SEE MORE: The Baird dilemma: Should referees stop play whenever there’s a card?

Iceland lost in 2013 to Croatia in the World Cup qualifying playoffs, but it was a necessary stepping-stone. They’ve now been pegged as one of the dark horses for next summer’s tournament.

2) Hope as a commodity

Hope alone is a platitude, never a viable strategy, but it would be remiss to ignore its impact. The expansion has limited the number of “meaningless” games and given impetus for smaller teams to go out and attack their bigger rivals rather than sitting back and defending. Consequently, the middling teams, now with the belief they may be in with a shot of qualifying, have played with a never before seen confidence.

In the past, a match between the likes of Slovenia and Lithuania may have been nothing more than a dead rubber. Now it’s an incredibly important tie, as both sides still have a chance of sneaking into the playoffs.

Overall, the soccer been more entertaining. There is a flipside to this, however….

3) The nonchalance of the experienced.

This format promotes false security for slow starters to rest on their laurels, knowing that qualification would be somewhat inevitable. The Netherlands are testing this strategy to the fullest, mind you (only Andorra, Gibraltar, Malta and San Marino have been behind for more minutes than Holland in these Euro 2016 qualifiers), but for some of the bigger more-experienced nations that took qualifying for granted, they’ve been blindsided by upstart minnows.

The problems with the Dutch are likely to do with the odd chasm between their established stars and their rising talents.  It’s one of the realities of international soccer. The two-to-four year cycle means that every now and then, odds are you’ll end up with a mismatched generation of players.

SEE MORE: Quitting Netherlands job was the correct decision for Hiddink.

But to view Holland’s failures in a vacuum, while the likes of Turkey, Greece, Sweden and Serbia have endured campaigns ranging from disappointing to disastrous, would be shortsighted. Of course, none of these teams planned this. Purposely playing down to the level of your opponent is rarely, if ever, an explicit strategy. Still, the illusion of safety is insidious, and it can render traditionally strong teams unfocused, and perhaps too experimental.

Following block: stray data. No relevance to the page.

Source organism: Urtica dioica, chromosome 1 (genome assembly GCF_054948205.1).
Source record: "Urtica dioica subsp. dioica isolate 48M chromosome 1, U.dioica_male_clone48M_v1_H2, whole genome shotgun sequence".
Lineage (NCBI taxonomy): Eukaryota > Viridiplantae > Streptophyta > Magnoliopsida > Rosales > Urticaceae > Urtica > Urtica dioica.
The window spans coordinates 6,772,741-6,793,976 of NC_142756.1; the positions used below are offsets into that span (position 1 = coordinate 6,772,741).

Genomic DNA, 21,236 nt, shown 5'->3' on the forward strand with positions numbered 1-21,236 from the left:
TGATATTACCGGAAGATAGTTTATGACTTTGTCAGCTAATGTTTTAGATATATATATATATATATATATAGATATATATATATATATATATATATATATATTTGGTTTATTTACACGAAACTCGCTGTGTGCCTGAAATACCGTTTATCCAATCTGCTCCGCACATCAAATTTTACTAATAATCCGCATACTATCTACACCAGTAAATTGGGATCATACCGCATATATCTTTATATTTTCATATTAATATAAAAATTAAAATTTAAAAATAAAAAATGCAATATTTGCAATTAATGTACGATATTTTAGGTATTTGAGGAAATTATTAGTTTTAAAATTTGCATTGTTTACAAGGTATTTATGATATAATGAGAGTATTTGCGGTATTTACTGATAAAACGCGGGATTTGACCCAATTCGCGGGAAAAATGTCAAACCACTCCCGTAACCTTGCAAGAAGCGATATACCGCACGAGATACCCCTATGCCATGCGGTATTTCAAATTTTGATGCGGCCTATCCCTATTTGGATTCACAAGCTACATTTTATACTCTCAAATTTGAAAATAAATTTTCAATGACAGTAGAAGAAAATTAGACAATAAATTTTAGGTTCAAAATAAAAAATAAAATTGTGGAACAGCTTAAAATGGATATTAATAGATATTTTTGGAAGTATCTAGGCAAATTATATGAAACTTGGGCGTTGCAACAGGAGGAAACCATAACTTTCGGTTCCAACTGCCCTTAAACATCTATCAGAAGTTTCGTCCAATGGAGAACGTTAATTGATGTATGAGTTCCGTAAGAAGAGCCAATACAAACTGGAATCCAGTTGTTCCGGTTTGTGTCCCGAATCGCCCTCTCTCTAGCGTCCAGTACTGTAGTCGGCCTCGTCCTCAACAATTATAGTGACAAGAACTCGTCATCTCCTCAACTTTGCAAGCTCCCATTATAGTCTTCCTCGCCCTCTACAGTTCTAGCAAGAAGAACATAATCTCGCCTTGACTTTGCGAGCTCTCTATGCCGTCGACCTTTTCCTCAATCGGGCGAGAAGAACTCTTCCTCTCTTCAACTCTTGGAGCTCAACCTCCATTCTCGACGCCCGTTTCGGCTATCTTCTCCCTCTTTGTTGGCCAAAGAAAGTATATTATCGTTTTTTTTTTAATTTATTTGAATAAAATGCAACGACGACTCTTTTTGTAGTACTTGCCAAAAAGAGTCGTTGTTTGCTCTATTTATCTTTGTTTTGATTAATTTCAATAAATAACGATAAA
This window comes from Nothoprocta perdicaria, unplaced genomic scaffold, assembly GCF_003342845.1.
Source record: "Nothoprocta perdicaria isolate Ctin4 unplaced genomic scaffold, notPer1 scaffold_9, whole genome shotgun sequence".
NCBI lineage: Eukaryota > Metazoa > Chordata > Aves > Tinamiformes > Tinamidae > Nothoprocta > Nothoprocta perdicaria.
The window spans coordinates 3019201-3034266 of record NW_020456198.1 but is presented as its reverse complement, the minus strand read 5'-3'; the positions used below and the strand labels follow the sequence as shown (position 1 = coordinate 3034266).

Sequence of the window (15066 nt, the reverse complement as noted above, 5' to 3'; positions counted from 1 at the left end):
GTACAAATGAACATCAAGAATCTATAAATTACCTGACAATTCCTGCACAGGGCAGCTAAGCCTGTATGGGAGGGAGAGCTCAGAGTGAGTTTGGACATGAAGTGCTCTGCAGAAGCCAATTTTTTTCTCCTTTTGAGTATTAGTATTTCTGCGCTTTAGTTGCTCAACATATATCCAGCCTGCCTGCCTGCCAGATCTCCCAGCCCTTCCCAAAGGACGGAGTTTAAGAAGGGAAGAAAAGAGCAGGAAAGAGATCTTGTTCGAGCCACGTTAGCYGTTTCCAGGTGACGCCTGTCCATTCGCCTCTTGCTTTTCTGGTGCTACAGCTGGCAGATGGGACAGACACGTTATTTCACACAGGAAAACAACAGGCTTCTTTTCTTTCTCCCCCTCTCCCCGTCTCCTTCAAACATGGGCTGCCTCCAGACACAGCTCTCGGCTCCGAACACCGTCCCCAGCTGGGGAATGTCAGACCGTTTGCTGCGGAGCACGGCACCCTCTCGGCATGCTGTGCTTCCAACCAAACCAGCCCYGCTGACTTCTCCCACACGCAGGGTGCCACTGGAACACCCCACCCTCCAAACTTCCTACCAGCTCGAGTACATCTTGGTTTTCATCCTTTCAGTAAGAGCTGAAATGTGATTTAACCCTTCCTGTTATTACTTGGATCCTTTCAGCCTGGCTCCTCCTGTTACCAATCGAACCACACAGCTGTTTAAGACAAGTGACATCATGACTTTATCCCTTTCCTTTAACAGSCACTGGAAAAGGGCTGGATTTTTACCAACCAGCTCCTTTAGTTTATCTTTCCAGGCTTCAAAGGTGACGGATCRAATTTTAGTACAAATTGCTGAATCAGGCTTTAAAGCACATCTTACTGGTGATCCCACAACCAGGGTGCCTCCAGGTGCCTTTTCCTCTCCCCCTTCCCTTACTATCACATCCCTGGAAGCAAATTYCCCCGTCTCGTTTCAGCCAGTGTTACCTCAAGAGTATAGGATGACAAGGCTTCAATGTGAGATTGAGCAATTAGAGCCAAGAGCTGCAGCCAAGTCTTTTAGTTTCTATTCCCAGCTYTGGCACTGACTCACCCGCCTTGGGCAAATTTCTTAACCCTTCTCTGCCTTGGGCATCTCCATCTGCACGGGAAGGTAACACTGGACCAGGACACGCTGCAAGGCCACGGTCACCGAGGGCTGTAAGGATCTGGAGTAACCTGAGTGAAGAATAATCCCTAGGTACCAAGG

In essence, it’s a two-headed monster converging in the middle. The expansion has had the ultimate placebo effect. The same rules which invigorate teams on the cusp of qualification, spurring them on to create history for their respective nations, also adversely affect the giant teams, squads that perhaps begin to erroneously see qualification as a foregone conclusion.

The true test of the 24-team format, however, will come next summer. Remember, this is a system that was panned after four World Cups for producing an almost ritualistic group stage with little at stake. Games were played knowing two-thirds of the teams would qualify for the knockout rounds. The group stages become 12 days of soccer to eliminate only eight teams, with four out of six third place teams advancing to the next round.

Furthermore, the attacking mindset exhibited during the qualification campaign may morph into the exact opposite, due to the third place rule in particular. Now, there will be even more incentive for weaker teams to park the bus and hope for a draw. The goal will be to survive until the knockout stages where, as we know, all bets are off.

There’s a fine line between dilution and competiveness and while the qualification has been a success, next summer will reveal exactly where those demarcations fall. There’s also more at stake, as well. Rumors of a 40-team World Cup have already been gathering steam over the past couple of years and while I do think it’s inevitable, the success of next year’s Euros could serve as a test model.